PEN/Hemingway Award For Debut Novel Finalist
Shortlisted for the 2020 Center for Fiction First Novel Prize
A “rich, ambitious debut novel” (The New York Times Book Review) that reveals the ways in which a Jamaican family forms and fractures over generations, in the tradition of Homegoing by Yaa Gyasi.
Stanford Solomon’s shocking, thirty-year-old secret is about to change the lives of everyone around him. Stanford has done something no one could ever imagine. He is a man who faked his own death and stole the identity of his best friend. Stanford Solomon is actually Abel Paisley.
And now, nearing the end of his life, Stanford is about to meet his firstborn daughter, Irene Paisley, a home health aide who has unwittingly shown up for her first day of work to tend to the father she thought was dead.
These Ghosts Are Family revolves around the consequences of Abel’s decision and tells the story of the Paisley family from colonial Jamaica to present-day Harlem. There is Vera, whose widowhood forced her into the role of a single mother. There are two daughters and a granddaughter who have never known they are related. And there are others, like the houseboy who loved Vera, whose lives might have taken different courses if not for Abel Paisley’s actions.
This “rich and layered story” (Kirkus Reviews) explores the ways each character wrestles with their ghosts and struggles to forge independent identities outside of the family and their trauma. The result is a “beguiling…vividly drawn, and compelling” (BookPage, starred review) portrait of a family and individuals caught in the sweep of history, slavery, migration, and the more personal dramas of infidelity, lost love, and regret.
APPLE BOOKS REVIEW
Maisy Card’s debut is a mesmerizing depiction of the mess many of us inherit along with our DNA. These Ghosts Are Family picks through the tangled stories of several generations of the Paisley family, whose roots are in Jamaica and New York. Card alternates between first, second, and third person to paint a 360-degree portrait of the various Paisleys’ struggles to wrestle with ghosts from their past as well as present-day demons. Her stunning novel explores Jamaican history, the devastations of colonialism, addiction, and adultery, and the reality that one individual’s bad choices can create craziness for generations to come. We loved Card’s bold, creative voice and the way her story linked the dead and the living, reminding us of our deep connection to those who came before us.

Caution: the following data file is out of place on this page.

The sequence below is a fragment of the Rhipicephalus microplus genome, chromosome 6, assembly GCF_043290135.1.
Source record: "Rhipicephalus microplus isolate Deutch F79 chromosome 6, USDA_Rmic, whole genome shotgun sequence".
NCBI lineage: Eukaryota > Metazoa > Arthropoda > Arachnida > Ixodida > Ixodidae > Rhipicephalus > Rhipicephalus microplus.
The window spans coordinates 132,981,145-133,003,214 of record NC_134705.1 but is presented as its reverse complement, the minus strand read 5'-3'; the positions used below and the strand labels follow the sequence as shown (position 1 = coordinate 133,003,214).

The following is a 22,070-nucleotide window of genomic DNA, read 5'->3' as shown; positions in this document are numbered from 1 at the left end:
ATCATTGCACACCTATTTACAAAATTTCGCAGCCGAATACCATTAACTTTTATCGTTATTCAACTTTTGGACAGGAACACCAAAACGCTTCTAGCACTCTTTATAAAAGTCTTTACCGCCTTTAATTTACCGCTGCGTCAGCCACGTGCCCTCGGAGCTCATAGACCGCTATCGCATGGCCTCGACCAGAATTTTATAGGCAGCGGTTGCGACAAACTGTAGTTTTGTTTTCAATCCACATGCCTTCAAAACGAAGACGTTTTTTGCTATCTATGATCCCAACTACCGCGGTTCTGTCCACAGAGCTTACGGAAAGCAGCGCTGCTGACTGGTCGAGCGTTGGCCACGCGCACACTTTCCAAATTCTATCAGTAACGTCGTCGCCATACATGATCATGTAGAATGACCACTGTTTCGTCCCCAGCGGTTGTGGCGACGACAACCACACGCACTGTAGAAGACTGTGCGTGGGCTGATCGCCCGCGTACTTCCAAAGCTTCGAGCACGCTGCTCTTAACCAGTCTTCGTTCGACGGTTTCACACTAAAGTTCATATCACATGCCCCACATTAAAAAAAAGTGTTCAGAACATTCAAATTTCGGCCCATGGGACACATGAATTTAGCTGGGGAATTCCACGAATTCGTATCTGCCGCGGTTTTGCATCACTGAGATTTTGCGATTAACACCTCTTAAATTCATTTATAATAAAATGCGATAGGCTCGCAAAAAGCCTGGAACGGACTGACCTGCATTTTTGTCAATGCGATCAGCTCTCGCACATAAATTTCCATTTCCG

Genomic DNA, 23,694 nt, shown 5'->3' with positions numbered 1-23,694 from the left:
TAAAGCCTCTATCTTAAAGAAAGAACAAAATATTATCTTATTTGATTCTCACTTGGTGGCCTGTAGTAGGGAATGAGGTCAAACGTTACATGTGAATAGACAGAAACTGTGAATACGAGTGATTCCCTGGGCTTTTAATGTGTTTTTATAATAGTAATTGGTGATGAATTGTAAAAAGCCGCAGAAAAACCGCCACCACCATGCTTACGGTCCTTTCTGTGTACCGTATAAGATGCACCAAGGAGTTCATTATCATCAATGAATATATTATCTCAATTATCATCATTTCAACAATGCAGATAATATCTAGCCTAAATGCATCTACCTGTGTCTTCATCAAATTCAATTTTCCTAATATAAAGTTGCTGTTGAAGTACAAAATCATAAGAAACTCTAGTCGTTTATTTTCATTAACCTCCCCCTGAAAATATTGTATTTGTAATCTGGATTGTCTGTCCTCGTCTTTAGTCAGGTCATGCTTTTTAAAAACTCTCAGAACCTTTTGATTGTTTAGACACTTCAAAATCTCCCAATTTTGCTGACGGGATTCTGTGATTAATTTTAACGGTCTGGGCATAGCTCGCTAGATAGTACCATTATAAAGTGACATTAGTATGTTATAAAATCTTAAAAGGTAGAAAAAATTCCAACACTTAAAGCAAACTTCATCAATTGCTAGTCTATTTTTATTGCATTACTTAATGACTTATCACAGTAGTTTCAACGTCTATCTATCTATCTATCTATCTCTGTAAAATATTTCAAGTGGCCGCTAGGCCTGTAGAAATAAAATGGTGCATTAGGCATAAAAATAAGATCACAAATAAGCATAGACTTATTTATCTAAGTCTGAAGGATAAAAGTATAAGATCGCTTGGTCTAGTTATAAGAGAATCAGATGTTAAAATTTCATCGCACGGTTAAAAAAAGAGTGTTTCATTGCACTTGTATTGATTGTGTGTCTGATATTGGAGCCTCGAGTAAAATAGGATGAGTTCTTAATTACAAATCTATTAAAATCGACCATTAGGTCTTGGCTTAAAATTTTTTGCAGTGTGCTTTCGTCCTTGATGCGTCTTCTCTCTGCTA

Card's profound, assured debut explores Jamaican colonial history to uncover a family's painful past. Spanning two centuries and eight generations of the Paisley family, the narrative begins in 2005 with Stanford Solomon, a Jamaican immigrant to the United States who was once known as Abel Paisley before faking his own death 35 years earlier, assuming his dead friend's identity, and estranging himself from his family. After Stanford finally reaches out to his daughter, Irene, a 37-year-old home health aide in New York City, to confess that he's been alive all this time, her late mother, Vera, a ghost who spent decades without knowing what happened to her husband, notes that "death is just one long therapy session." Meanwhile, Stanford's daughter by a second marriage, Estelle Solomon, struggles with heroin addiction and grief that she cannot support her 18-year-old daughter. As Card traces the family's roots back through Jamaica's history under British rule and enslavement, literal and figurative ghosts animate the novel, and a wrenching description of the violent 1831 Christmas Rebellion and its aftermath reveals that Stanford was not the first of the Paisleys to rewrite the history of their lineage. Through a fluid blend of patois and erudite descriptions of Jamaica, Card offers a kaleidoscopic portrait of a troubled but resilient family whose struggles are inscribed by the island they once called home. This masterful chronicle haunts like the work of Marlon James and hits just as hard.
I got the audiobook. The narrator was excellent just the right amount of Jamaican accent for anyone to understand.West Indians will love this piece.